Typical approaches bank management may take tend to be maturity date and past due status driven. Without giving away too many trade secrets, simply put, a more strategic approach first addresses the problem assets that will have the largest positive impact on the institution regardless of maturity or their past due aging.

Develop Strong Internal Reporting that Addresses “What if” Strategies
This labor-intensive step was the greatest confidence builder for bank examiners and with potential buyers of this struggling community bank. Detailed criticized asset reports must indicate not only the individual troubled account causes, history, collateral value and the current workout plan, but also the short and intermediate term strategies, and alternate strategies if the primary workout strategy fails. Brief non-opinionated comments about the quality of the borrower’s behavior under duress are important to determine if a borrower’s promises and intentions are reliance worthy. These reports not only are the foundation of discussions during the credit triage management process, but also serve as a basis for bank loss probability forecasts. More importantly, they serve to build both regulatory and investment examiner trust that management has mapped valid recovery plans and back-up strategies.

Never Lose Sight of the Mission Objective
In a multiple crisis situation is it easy for executives to get pulled aside by lower priority distractions. Remember the emergency-room-like triage example. Interim executives can maintain focus on the issues with the largest impacts, effectively delegate mission tasks to personnel with the proper skill sets, and frequently communicate progress and setbacks to stakeholders. They are most effective in maintaining an intensive face to face follow up regimen, and when progress is made to elevate morale by enlisting management to praise and recognize success after each turnaround hurdle is cleared.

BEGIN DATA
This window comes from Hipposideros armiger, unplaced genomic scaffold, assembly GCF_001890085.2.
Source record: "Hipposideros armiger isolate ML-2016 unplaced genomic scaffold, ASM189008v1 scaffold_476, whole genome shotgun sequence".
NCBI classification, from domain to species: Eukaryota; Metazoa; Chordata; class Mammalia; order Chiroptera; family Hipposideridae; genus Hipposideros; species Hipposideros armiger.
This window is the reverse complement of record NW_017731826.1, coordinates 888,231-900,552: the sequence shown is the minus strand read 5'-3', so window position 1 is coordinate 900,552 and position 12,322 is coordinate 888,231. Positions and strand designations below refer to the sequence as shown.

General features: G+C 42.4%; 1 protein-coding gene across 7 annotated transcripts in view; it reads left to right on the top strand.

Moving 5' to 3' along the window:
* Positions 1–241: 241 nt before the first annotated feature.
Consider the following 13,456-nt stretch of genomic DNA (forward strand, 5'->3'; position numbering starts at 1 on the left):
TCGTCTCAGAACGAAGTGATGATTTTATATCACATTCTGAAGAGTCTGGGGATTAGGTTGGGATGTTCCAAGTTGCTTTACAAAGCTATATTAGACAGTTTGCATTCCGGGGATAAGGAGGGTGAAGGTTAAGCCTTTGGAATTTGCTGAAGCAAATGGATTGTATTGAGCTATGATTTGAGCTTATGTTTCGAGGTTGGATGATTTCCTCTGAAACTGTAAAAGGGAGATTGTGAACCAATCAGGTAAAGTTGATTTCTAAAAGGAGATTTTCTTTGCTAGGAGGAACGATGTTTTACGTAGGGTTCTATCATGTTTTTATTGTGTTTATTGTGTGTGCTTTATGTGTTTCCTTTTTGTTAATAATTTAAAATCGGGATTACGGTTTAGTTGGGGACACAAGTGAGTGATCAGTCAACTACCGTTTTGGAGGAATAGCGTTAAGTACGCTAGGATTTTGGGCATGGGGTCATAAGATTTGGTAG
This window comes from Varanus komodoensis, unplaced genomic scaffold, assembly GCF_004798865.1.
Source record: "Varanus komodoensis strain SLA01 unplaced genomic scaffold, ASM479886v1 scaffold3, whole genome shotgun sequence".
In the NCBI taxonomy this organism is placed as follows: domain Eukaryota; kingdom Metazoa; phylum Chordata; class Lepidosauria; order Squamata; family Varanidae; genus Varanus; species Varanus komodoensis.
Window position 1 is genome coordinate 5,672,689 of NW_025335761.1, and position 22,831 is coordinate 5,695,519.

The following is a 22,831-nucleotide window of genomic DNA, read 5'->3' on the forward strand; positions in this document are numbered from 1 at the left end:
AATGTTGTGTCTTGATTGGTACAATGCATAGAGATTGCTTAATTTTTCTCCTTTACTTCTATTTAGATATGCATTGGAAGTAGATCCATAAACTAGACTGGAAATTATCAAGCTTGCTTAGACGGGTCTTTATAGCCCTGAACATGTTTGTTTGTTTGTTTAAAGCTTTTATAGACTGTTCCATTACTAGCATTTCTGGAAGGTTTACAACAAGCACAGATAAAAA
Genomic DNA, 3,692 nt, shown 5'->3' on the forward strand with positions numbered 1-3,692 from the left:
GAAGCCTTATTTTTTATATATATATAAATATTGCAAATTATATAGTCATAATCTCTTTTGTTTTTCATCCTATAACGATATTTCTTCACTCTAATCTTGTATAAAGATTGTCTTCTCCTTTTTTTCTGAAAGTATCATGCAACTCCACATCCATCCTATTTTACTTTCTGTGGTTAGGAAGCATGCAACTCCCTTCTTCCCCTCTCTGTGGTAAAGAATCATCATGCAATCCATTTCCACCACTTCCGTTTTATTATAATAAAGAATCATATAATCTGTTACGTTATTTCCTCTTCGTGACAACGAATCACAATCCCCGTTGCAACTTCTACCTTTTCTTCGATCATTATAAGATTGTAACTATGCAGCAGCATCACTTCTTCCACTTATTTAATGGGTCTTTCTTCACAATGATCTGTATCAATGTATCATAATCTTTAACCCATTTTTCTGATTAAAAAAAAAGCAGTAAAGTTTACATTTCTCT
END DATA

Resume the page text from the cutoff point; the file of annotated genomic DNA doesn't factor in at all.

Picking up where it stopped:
After 8 months of this process, in late 2010 a group of investors led by Goldman Sachs purchased the bank, recapitalized it significantly, and put a seasoned management team in place. The bank made a small profit that year. The troubled portfolio continued to shrink rapidly and new customer growth resulted from proper staff allotment and tasking. Through 2011 and 2012 the bank recovered completely, posting net income of $16 million and $74 million, respectfully, and the interim executive went on to complete diligence of the bank’s first four acquisitions. Total engagement of the interim exec in this successful effort was 12 ½ months.

About the Author

Joseph Marchese

Joseph Marchese Over 30+ years in leadership positions in financial services, Joe Marchese has earned a reputation for leading organizations out of difficult periods and into record profitability. Beginning during the RTC crisis, and culminating as a C-level executive in three consecutive turnarounds of troubled banks and eight successful acquisitions since 2007, Marchese has managed various situations from short term engagements to correct deteriorated portfolios and credit culture, to multi-year deep turnarounds involving the curing of rigid regulatory enforcement actions, rehabilitating and exiting large workout portfolios, management and culture re-engineering, and coaching management best practices in community and regional banks. His leadership in these organizations continued following recovery to then have successful capital raises, make acquisitions, and introduce new diversified credit products.